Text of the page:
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T Cells

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Experts estimate that if 40% to 70% of the population is immune to the novel coronavirus, SARS-CoV-2, it will no longer be able to spread.

The path to that tipping point, known as "herd immunity," will likely involve both the widespread distribution of a coronavirus vaccine (once one is ready) and natural immunity among coronavirus survivors.

But recent studies suggest that the antibodies produced by a COVID-19 infection can disappear after just a few months, meaning that immunity from antibodies might be short-lived.

Fortunately, the immune system has another set of defenses, called T cells, and new research suggests that they might provide longer-lasting protection against the coronavirus — and maybe even protect people who have never contracted it.

The Promise of T Cells

This good news about T cells comes at about the same time as some bad news about antibodies.

A study out of Spain recently found that 14% of coronavirus survivors who initially tested positive for antibodies tested negative approximately two months later.

This suggests that any protection the antibody proteins can provide might not be permanent, and studies out of China and the U.K appear to support this. This challenges efforts to make a vaccine that relies on antibody immunity.

But as one door starts to close, another opens, and it's now looking like helper T cells — which remember past infections and spark the production of killer T cells, interferon, and new antibodies — might be able to step up to help us reach herd immunity anyway.

On July 15, researchers from Singapore and Duke University published a T cell study in the journal Nature, which found SARS-CoV-2-specific T cells in the blood of all 36 coronavirus survivors they tested.

Those cells reacted to a main protein of the novel coronavirus in lab tests, suggesting that they'd provide at least some level of protection against the virus.

The researchers have already begun follow-up tests with the study participants to determine whether these T cells are permanent (or at least longer-lasting than antibodies), but another fact suggests they might be.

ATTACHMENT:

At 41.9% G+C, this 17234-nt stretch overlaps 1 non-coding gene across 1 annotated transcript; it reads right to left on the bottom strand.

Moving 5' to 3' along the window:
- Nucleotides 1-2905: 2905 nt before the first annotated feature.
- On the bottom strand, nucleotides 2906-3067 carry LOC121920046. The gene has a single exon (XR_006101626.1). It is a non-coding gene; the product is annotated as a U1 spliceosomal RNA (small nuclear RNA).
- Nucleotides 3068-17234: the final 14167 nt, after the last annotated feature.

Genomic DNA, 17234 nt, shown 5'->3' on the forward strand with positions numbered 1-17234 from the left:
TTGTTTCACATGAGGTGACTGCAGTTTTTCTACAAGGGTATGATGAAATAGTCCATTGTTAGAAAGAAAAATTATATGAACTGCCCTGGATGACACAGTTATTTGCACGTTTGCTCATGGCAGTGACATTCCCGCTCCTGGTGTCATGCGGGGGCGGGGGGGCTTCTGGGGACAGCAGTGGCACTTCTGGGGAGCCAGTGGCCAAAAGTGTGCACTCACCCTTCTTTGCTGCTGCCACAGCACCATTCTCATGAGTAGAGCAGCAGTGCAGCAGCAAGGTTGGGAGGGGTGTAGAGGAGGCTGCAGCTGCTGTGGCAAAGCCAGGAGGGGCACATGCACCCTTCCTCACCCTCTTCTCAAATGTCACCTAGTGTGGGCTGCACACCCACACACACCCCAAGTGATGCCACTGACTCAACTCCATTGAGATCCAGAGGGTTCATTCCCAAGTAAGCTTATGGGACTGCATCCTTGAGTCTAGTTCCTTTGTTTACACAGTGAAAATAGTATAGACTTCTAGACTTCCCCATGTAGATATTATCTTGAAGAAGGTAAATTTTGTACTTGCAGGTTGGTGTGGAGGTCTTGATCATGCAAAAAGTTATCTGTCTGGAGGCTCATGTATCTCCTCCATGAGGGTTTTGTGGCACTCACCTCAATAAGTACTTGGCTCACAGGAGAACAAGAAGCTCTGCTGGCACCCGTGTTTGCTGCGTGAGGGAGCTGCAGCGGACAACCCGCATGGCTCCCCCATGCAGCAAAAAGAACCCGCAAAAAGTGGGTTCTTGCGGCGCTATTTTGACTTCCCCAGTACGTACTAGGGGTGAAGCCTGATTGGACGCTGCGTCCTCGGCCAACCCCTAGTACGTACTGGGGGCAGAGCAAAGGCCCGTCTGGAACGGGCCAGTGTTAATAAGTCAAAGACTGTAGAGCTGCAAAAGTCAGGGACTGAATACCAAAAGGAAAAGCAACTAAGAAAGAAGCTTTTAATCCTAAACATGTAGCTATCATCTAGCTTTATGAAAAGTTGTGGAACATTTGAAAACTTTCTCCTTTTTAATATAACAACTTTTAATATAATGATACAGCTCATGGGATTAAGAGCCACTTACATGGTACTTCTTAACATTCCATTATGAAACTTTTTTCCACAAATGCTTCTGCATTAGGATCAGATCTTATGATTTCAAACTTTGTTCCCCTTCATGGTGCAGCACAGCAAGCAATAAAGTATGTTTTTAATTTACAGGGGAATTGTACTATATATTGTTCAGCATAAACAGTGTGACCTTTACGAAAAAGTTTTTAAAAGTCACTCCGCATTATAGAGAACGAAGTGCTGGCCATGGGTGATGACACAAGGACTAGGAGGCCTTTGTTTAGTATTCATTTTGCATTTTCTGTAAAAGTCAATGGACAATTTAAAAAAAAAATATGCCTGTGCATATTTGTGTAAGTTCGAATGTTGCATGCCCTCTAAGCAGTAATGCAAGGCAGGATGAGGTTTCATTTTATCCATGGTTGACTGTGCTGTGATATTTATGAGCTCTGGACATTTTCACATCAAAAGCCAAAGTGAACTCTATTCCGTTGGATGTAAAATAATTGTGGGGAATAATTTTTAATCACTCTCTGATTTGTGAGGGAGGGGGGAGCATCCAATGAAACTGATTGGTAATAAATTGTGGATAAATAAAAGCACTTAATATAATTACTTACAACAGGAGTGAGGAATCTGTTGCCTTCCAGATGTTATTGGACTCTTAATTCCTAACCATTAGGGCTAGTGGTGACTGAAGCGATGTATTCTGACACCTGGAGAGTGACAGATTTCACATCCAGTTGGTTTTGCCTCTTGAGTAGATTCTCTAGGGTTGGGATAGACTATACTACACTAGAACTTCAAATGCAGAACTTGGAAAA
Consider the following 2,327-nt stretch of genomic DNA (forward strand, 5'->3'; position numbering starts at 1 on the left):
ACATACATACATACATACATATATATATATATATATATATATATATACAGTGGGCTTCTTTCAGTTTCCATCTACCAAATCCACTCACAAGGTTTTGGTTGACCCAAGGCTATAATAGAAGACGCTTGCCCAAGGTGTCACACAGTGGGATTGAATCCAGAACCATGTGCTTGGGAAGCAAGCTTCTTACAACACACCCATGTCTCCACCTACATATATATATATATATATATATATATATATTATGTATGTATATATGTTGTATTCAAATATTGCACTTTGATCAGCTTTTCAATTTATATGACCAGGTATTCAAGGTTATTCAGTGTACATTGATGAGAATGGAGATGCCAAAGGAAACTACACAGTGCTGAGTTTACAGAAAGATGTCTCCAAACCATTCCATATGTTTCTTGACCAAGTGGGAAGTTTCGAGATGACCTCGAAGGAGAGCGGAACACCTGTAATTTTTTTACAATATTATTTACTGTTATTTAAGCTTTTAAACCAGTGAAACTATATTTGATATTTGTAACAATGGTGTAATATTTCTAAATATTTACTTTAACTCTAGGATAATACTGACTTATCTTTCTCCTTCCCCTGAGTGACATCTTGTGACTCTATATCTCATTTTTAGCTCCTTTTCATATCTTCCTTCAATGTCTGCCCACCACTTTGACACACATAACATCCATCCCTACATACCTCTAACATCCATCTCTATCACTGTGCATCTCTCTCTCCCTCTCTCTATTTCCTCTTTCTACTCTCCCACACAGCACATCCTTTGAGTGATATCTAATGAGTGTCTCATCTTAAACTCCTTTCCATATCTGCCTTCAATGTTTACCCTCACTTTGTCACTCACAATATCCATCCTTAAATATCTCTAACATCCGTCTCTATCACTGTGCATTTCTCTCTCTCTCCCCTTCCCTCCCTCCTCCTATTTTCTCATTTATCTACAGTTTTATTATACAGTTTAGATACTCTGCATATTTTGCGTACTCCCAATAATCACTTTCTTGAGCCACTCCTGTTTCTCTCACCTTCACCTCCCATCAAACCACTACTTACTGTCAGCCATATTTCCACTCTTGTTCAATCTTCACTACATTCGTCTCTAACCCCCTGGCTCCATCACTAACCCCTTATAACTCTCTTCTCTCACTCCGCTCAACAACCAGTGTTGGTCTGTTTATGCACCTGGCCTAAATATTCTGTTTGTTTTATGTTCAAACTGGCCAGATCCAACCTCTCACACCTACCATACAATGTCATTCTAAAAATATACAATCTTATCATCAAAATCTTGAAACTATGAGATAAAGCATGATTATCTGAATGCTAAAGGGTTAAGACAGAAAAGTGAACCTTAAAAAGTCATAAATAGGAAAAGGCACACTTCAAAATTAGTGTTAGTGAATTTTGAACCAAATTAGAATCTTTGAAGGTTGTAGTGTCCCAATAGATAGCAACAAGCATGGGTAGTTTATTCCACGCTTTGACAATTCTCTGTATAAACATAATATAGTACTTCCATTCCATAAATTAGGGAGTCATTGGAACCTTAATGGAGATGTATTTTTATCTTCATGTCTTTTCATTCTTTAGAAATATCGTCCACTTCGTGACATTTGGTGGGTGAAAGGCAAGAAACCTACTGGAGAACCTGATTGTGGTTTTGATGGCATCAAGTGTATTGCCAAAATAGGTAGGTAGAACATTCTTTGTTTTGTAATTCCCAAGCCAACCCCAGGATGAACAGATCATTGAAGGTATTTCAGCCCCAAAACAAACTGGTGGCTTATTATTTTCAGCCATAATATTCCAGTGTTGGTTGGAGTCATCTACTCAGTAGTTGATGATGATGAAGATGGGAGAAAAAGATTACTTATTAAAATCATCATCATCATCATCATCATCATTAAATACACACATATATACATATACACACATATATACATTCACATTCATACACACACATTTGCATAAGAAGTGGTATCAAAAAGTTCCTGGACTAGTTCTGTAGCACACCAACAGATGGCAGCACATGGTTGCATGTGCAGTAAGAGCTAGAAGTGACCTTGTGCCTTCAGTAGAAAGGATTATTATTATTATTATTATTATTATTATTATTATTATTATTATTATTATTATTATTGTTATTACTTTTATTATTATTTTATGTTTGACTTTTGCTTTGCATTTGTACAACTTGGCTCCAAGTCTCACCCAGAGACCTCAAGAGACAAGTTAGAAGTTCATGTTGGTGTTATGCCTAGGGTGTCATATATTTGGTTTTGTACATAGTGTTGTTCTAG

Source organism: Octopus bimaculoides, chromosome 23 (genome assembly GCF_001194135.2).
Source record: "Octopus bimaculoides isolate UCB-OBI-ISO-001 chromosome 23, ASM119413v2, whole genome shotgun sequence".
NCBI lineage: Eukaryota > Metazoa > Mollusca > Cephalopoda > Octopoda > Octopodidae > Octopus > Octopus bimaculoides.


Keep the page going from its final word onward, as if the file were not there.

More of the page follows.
In blood tests of 23 people who contracted the original SARS — another coronavirus — during the 2003 outbreak, the researchers found SARS-specific T cells in all of them, nearly two decades later, even though antibodies to the virus had disappeared within a few years.

The fact that those SARS-specific T cells have lasted a full 17 years suggests that the T cells of COVID-19 survivors might be long lasting, too.

Exposure to the coronaviruses that cause the common cold may help protect against COVID-19.

Those findings might not even be the most exciting part of the study, though.

The researchers found that the SARS-specific T cells were also reactive to SARS-CoV-2 — meaning people who recovered from that coronavirus might be protected against this one.

And when they analyzed the blood of 37 people who'd never been diagnosed with SARS or COVID-19, they found T cells reactive to SARS-CoV-2 in half of them.

"This could be due to cross-reactive immunity obtained from exposure to other coronaviruses, such as those causing the common cold, or presently unknown animal coronaviruses," Duke researcher Antonio Bertoletti said in a press release.

Closer to Herd Immunity

A handful of other recent studies also have found T cells that react to the novel coronavirus in as many as a third to a half of people who have never had COVID-19 or SARS, but a number of important questions remain.

What level of immunity do the T cells provide against COVID-19? Would they prevent infection outright or just make it less severe? And how many people already have T cells that could combat SARS-CoV-2?

We may be closer to getting the pandemic under control than we think.

There is some reason to doubt whether the T cells created by the common cold actually provide outright immunity to COVID-19. Places with unconstrained outbreaks, such as prisons, have seen infection rates over 80%, which suggests that few people (if any) are actually immune.

But if people with T cells already have some level of protection, either making the disease less severe or making it harder to spread, we may be closer to getting the pandemic under control than we think.

In a final bit of good news, data from the Oxford coronavirus vaccine shows that the shot did produce T cells, as well as antibodies, hopefully providing a "double defense" against COVID-19.

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